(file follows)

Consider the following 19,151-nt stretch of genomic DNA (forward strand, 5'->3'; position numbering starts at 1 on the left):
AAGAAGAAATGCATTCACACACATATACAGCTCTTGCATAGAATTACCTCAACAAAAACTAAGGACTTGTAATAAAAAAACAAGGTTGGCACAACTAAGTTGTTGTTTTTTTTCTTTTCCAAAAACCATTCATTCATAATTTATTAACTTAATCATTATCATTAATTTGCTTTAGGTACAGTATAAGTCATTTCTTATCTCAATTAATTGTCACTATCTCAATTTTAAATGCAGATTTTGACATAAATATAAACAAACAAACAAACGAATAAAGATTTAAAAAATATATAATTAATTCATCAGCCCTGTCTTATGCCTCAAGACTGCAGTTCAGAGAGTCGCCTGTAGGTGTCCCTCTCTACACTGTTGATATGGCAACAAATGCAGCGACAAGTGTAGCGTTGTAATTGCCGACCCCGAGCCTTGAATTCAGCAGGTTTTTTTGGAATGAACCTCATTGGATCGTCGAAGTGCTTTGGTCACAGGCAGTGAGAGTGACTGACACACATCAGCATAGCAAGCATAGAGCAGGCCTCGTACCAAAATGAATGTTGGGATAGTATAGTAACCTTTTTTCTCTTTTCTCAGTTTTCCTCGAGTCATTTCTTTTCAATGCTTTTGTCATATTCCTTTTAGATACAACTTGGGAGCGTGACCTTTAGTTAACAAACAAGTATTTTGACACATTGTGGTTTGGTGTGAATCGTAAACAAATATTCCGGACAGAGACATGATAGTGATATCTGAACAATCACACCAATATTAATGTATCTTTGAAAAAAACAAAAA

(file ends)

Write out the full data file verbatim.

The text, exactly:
Consider the following 19,151-nt stretch of genomic DNA (forward strand, 5'->3'; position numbering starts at 1 on the left):
AAGAAGAAATGCATTCACACACATATACAGCTCTTGCATAGAATTACCTCAACAAAAACTAAGGACTTGTAATAAAAAAACAAGGTTGGCACAACTAAGTTGTTGTTTTTTTTCTTTTCCAAAAACCATTCATTCATAATTTATTAACTTAATCATTATCATTAATTTGCTTTAGGTACAGTATAAGTCATTTCTTATCTCAATTAATTGTCACTATCTCAATTTTAAATGCAGATTTTGACATAAATATAAACAAACAAACAAACGAATAAAGATTTAAAAAATATATAATTAATTCATCAGCCCTGTCTTATGCCTCAAGACTGCAGTTCAGAGAGTCGCCTGTAGGTGTCCCTCTCTACACTGTTGATATGGCAACAAATGCAGCGACAAGTGTAGCGTTGTAATTGCCGACCCCGAGCCTTGAATTCAGCAGGTTTTTTTGGAATGAACCTCATTGGATCGTCGAAGTGCTTTGGTCACAGGCAGTGAGAGTGACTGACACACATCAGCATAGCAAGCATAGAGCAGGCCTCGTACCAAAATGAATGTTGGGATAGTATAGTAACCTTTTTTCTCTTTTCTCAGTTTTCCTCGAGTCATTTCTTTTCAATGCTTTTGTCATATTCCTTTTAGATACAACTTGGGAGCGTGACCTTTAGTTAACAAACAAGTATTTTGACACATTGTGGTTTGGTGTGAATCGTAAACAAATATTCCGGACAGAGACATGATAGTGATATCTGAACAATCACACCAATATTAATGTATCTTTGAAAAAAACAAAAA